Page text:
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UNIVERSAL HISTORY.--THE ANCIENT WORLD.

Messenians. Aristomenes was obliged to retire from the open field to the

mountain fortress of Ira, where for eleven years he maintained the cause

of his country. From this stronghold he would as occasion offered sally

forth in successful raids against the foe. Such was his prowess that

three times he celebrated the sacrifice of Hecatomphonia for having in

each instance slain with his own hand a hundred of the enemy. Three times

he was taken. Twice he broke away from his captors, but in the third case

he was carried with fifty others to Sparta and thrown into a deep pit.

All the rest were killed, but he fell to the bottom unhurt. The next day

he saw a live fox in the pit, and seizing the beast by the tail, he

followed it through the fissures in the rocks till he found an exit and

escaped. Equal was the surprise both to his own friends and the enemy

when he reappeared at Ira.

Nevertheless, the indomitable energy of the Spartans gradually gained the

ascendancy. Aristomenes was said to have forfeited the favor of the gods.

He was wounded, and, while in a disabled condition, was attacked by the

Lacedaemonians, who succeeded in capturing Ira. Aristomenes escaped with

a band of followers. They fled first into Arcadia, and afterwards into

Rhodes, where the hero passed the rest of his days. Many others of his

countrymen, led by his sons, left Messenia and found refuge in Rhegium in

Southern Italy. The memory of their brave king was long cherished by the

Messenians, whose bards recited his heroism and recounted his

reappearance in battle.

Thus, in the year B. C. 668, ended the Second Messenian War. The people

were again reduced to serfdom. For three hundred years they remained in a

state of abject dependence upon the wills of their conquerors. Their

history during this long period is known only in connection with that of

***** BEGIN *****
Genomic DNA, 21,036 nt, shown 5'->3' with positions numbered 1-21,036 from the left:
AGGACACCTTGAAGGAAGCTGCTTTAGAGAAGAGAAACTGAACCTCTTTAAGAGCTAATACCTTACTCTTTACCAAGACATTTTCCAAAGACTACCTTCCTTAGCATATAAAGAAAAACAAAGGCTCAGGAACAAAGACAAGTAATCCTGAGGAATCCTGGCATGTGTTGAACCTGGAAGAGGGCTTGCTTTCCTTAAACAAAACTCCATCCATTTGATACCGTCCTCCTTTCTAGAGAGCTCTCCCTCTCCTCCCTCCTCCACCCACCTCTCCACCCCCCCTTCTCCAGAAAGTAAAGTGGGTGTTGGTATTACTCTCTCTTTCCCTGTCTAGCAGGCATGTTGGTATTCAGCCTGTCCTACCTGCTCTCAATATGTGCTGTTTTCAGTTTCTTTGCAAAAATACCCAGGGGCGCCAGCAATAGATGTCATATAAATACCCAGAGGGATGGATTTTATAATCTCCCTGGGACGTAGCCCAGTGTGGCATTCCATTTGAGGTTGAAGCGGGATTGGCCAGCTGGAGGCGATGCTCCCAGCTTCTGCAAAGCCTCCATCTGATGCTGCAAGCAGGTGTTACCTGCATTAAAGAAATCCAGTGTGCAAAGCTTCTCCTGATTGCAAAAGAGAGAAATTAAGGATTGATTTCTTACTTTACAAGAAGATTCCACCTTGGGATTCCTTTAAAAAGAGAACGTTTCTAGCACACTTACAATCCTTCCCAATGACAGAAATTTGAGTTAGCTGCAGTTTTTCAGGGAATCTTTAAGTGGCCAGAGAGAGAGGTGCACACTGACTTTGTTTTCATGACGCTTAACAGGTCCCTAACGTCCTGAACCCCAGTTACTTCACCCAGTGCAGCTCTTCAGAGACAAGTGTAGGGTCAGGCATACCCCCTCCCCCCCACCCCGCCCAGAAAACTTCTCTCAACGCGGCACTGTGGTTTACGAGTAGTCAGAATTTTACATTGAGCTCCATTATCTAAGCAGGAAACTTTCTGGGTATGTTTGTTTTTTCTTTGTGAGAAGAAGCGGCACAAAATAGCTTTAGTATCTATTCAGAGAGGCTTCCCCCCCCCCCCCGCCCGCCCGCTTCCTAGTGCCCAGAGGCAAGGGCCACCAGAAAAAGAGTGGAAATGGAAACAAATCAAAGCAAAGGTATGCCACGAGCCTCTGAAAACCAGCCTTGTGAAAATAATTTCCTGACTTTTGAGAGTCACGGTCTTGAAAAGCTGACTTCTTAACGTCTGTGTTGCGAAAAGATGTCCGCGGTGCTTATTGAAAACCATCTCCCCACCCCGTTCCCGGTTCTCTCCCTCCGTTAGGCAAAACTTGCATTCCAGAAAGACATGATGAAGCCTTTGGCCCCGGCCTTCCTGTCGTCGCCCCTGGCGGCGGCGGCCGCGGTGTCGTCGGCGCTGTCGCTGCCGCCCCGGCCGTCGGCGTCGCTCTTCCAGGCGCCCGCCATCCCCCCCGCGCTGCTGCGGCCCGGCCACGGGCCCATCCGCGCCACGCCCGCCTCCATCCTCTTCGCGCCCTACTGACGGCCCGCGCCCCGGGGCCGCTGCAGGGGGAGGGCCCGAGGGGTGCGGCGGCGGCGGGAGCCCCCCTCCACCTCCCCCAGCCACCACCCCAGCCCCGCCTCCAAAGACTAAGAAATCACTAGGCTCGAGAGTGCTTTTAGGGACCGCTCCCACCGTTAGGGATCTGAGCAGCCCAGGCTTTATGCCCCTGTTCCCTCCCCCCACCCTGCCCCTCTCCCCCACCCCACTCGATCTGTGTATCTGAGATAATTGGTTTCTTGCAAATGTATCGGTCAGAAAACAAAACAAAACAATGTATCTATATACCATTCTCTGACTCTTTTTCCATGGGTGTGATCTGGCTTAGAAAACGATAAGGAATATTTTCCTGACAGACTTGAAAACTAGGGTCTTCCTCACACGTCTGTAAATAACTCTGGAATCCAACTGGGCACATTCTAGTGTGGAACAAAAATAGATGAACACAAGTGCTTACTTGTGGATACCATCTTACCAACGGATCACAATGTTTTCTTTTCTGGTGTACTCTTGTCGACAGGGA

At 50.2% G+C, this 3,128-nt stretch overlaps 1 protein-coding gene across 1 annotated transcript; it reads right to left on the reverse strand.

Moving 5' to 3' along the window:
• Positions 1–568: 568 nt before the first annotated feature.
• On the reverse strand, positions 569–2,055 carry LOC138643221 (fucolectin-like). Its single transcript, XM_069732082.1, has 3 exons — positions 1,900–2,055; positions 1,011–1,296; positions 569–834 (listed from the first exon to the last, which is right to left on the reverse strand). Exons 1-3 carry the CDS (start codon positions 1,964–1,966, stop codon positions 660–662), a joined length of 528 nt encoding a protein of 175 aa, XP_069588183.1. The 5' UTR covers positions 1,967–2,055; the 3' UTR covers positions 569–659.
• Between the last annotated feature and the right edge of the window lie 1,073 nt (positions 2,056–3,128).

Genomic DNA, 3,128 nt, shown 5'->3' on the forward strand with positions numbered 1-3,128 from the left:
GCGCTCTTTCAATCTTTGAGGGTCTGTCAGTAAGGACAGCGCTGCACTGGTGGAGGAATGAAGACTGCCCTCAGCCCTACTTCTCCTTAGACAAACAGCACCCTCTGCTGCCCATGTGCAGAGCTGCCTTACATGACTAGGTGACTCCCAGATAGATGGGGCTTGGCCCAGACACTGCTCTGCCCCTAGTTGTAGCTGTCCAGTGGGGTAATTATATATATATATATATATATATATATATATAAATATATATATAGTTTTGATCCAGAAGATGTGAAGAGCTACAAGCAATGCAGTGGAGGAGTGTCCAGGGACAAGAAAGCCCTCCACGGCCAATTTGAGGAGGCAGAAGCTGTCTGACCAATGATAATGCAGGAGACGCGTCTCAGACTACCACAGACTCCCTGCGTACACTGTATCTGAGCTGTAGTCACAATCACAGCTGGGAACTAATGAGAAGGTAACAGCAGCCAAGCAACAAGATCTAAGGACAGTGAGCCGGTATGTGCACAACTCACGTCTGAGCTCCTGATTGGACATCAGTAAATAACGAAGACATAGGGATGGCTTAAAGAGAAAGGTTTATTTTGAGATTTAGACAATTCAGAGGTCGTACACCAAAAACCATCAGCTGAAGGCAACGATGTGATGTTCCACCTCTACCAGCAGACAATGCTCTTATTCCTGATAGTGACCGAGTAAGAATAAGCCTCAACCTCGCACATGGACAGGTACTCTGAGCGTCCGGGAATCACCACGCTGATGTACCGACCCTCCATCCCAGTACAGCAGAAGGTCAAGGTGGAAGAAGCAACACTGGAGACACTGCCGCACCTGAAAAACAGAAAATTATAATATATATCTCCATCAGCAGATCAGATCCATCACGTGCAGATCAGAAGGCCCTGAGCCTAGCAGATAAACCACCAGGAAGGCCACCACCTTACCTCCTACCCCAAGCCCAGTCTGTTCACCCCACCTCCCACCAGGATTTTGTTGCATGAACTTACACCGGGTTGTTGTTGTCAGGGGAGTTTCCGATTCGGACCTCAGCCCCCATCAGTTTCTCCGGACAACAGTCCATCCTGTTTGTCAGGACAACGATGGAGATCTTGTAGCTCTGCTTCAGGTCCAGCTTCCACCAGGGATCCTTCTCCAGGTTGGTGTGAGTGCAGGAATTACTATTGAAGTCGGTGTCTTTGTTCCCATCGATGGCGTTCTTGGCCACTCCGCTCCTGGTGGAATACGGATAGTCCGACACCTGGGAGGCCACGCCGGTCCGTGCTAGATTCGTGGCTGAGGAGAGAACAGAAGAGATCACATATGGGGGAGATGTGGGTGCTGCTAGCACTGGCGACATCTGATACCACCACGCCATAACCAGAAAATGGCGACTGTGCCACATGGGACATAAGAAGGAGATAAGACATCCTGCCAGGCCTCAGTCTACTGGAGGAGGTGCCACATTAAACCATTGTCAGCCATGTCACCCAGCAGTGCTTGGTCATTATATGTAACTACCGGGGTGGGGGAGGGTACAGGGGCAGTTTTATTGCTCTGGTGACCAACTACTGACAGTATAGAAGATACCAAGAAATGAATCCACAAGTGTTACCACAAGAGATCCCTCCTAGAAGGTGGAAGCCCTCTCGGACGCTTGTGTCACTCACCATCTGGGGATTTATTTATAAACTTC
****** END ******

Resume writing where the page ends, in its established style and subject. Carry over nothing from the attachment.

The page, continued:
the dominant state. Their territory was annexed to Laconia, whose limits

were thus extended across Peloponnesus from sea to sea. The supremacy of

the Spartan oligarchy was thus completely established in all the southern

portion of the peninsula. The adjacent parts of Arcadia were also brought

under their sway, and as far north as the gulf of Corinth there were none

left, except the Tegeans, courageous enough to dispute their leadership.

The city of Tegea, however, situated in the south-eastern portion of

Arcadia, deter- mined to fight for independence. The people were brave

and had a warlike history. Twice they had already measured spears

successfully with the Spartans. In the reign of Charilaus, nephew of

Lycurgus, the Lacedaemonians had marched against Tegea, but were

disastrously defeated. Their king and all the survivors of the battle

were captured. In B. C. 580, the Spartans again invaded the territory and

were again routed. The prisoners were taken and enslaved, being obliged

to toil in the very chains which they had brought for the Tegeans. The

latter thus maintained their independence for thirty years. In B. C. 560,

however, the struggle was renewed by the Spartan kings, Anaxandrides and

Ariston. The Delphic oracle sent the Spartans a message that they should

be successful when they secured the bones of Orestes, son of Agamemnon,

now buried at Tegea. This feat was accomplished by a stratagem, and the

relics were carried in triumph to Sparta. Then the tide turned against

the Tegeans. They were defeated in several engagements, their city was

taken, and themselves reduced to dependency. In this case, however, the

conquering state preferred the alliance rather than the enslavement of

the people, and Tegea was spared the fate of Ira and Ithome.

The Spartans also succeeded in annexing the district of Cynuria to their

territories. This province had belonged to Argos, and the attempt of that

city to recover their possession brought on war. It was agreed between

the two states that the question should be decided in a single combat

between three hundred chosen warriors on each side. The picked force of

Argives and Spartans went into battle, and so fierce was the fight that

only two of the former and one of the latter were left alive. The two

Argives, believing themselves victorious, bore the news to Argos, but the

Spartan remained on the field, stripped the bodies of the dead, and

claimed the victory.